Legislator’s bill aims for ‘legal equality’ of snapping turtles
Tchaourou games 888 online MIDDLETOWN >> Of all the animals of the land, sea and air in Connecticut, is there one less appreciated, less protected and more obscure than the common snapping turtle?
ataxia gabapentin Democratic state Rep. Matthew Lesser and environmental advocates in Middletown think not, so Lesser has introduced a bill for the January session with this stated purpose: “To promote full legal equality for Connecticut’s snapping turtles.”
Adeje more chillies pokie machine The proposed bill would alter a 1971 law that exempted the snapping turtle, and no other creature, from laws that regulate trade in wildlife.
Culleredo video poker download The 1971 law, contained in section 26-78 of the general statutes, allows the environmental protection commissioner to make rules regulating the trade in birds, quadrupeds, reptiles or amphibians, except for the snapping turtle.
http://architravegroup.co/18-cat/casino_5.html In researching the legislative history for such a seemingly odd provision in the law, Lesser learned that legislators, over 40 years ago, feared that without the exemption, the law would make it illegal to sell turtle meat in Connecticut.
Eirunepé ivermectin south africa where to buy If successful, advocates believe the bill will help people catch up on their knowledge of the turtle and how it is fairing in Connecticut.
“Very little is known about this species,” in the wildlife in Connecticut, said John Hall, executive director at the Jonah Center for Earth and Art, an environmental advocacy organization in Middletown.
The law had been “allowing indiscriminate taking without really knowing what was happening with the species.”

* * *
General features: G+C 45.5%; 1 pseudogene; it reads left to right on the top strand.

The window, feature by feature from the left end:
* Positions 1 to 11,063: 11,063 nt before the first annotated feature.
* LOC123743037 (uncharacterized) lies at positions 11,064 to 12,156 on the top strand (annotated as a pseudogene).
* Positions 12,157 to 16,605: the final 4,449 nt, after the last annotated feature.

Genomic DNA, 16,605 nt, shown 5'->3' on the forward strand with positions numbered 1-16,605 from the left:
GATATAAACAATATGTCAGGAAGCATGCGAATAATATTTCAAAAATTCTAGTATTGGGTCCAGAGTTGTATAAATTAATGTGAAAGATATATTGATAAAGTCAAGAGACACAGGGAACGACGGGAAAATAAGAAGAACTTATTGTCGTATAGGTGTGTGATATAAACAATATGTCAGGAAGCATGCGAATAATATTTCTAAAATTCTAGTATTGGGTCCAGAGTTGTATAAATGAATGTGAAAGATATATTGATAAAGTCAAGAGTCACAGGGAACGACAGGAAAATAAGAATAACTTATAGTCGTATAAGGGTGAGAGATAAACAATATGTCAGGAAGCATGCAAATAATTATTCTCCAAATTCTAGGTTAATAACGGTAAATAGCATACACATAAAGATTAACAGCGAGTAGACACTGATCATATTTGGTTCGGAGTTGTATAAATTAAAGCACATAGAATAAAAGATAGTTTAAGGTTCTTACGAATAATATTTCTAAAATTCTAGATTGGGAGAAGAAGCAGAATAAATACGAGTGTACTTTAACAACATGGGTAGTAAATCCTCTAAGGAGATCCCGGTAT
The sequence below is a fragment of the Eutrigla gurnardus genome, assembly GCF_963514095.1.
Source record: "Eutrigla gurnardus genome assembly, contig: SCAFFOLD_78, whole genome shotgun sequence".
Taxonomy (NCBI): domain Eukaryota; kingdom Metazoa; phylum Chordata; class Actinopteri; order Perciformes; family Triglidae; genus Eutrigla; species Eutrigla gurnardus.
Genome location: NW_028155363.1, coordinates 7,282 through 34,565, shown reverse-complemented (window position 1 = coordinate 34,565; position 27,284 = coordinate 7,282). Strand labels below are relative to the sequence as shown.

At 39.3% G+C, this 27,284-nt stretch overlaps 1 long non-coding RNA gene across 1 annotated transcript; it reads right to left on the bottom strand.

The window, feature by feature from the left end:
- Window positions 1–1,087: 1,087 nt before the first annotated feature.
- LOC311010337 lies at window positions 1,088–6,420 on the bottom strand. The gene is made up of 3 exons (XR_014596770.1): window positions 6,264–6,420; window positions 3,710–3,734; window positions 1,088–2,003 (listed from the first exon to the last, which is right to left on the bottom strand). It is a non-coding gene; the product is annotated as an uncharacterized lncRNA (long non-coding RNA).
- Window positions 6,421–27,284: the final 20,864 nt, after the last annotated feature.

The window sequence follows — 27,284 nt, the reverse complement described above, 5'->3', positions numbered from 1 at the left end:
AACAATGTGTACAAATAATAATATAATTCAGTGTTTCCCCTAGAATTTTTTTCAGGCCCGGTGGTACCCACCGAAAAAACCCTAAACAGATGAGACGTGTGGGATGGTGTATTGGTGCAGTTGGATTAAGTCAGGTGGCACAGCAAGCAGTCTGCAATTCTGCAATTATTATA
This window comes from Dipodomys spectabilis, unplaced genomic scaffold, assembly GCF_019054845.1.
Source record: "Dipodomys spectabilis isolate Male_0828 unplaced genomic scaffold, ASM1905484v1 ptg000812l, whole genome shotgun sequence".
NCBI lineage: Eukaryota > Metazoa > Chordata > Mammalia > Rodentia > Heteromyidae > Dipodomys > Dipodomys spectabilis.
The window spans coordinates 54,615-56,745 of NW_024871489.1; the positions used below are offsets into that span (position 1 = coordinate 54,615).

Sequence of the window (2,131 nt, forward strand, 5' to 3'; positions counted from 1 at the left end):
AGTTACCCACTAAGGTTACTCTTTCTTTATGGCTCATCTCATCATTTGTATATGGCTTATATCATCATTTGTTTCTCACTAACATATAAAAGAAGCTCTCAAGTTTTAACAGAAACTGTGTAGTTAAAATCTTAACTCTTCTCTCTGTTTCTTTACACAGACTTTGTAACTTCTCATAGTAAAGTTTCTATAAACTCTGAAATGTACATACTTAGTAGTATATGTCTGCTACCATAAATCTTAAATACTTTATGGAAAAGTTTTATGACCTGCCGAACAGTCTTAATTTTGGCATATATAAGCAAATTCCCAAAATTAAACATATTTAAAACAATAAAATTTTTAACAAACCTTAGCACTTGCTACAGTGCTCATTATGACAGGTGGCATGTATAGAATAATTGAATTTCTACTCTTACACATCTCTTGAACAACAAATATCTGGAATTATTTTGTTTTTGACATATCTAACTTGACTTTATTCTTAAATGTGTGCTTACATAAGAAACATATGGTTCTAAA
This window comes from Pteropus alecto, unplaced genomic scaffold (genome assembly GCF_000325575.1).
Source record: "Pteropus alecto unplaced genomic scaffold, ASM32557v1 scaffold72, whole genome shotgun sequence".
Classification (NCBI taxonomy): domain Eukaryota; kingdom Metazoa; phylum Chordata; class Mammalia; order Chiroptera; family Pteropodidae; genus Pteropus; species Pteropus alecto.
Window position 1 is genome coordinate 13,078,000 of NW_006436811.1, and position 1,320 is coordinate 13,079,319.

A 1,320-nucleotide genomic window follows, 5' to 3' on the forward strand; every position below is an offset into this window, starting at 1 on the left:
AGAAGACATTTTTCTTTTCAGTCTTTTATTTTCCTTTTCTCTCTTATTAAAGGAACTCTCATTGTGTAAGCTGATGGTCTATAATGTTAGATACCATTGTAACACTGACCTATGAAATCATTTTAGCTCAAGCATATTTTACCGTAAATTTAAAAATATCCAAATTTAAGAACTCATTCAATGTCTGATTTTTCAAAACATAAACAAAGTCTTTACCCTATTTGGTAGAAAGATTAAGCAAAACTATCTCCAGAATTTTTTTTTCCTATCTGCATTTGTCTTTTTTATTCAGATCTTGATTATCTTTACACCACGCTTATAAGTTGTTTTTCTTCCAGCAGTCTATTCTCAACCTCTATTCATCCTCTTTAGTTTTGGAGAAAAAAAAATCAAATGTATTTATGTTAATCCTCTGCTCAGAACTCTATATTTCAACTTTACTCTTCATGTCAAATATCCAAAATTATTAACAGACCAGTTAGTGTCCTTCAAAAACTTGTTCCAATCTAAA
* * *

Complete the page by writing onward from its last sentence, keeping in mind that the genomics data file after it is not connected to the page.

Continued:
Recently, through advocacy efforts, the Department of Energy and Environmental Protection instituted some regulations, working around the 1971 law, that now requires permission to trap and limits on trapping season, as well as other rules.
About 400 applications were issued under the new DEEP regulation, Hall said, shedding some light on the level of interest in hunting the turtles.
According to the state Department of Energy and Environmental Protection website, countless turtles are killed or injured on roads during their terrestrial treks. The presence of a large turtle on a busy road can be a safety hazard for motorists.
In fact four years ago, the DEEP announced it was proclaiming 2011 the Year of the Turtle, with this statement:
“Turtles are in trouble. The International Union for the Conservation of Nature), an organization that maintains a comprehensive list of the status of the world’s species, categorizes 47 percent of all living turtle species as threatened.
“Because of the issues surrounding turtles and the need to raise awareness, Partners in Amphibian and Reptile Conservation, of which the Connecticut DEEP has been a member since 1999,” a year-long study was commissioned, according to the DEEP.
Lesser’s bill is now with the Environmental Committee.
The snapping turtle is common throughout much of the U.S. and is the largest fresh water turtle in the state, weighing in at up to 35 pounds. It can survive in polluted waters, according to a DEEP fact sheet. They are nocturnal, and spend much of their time underwater.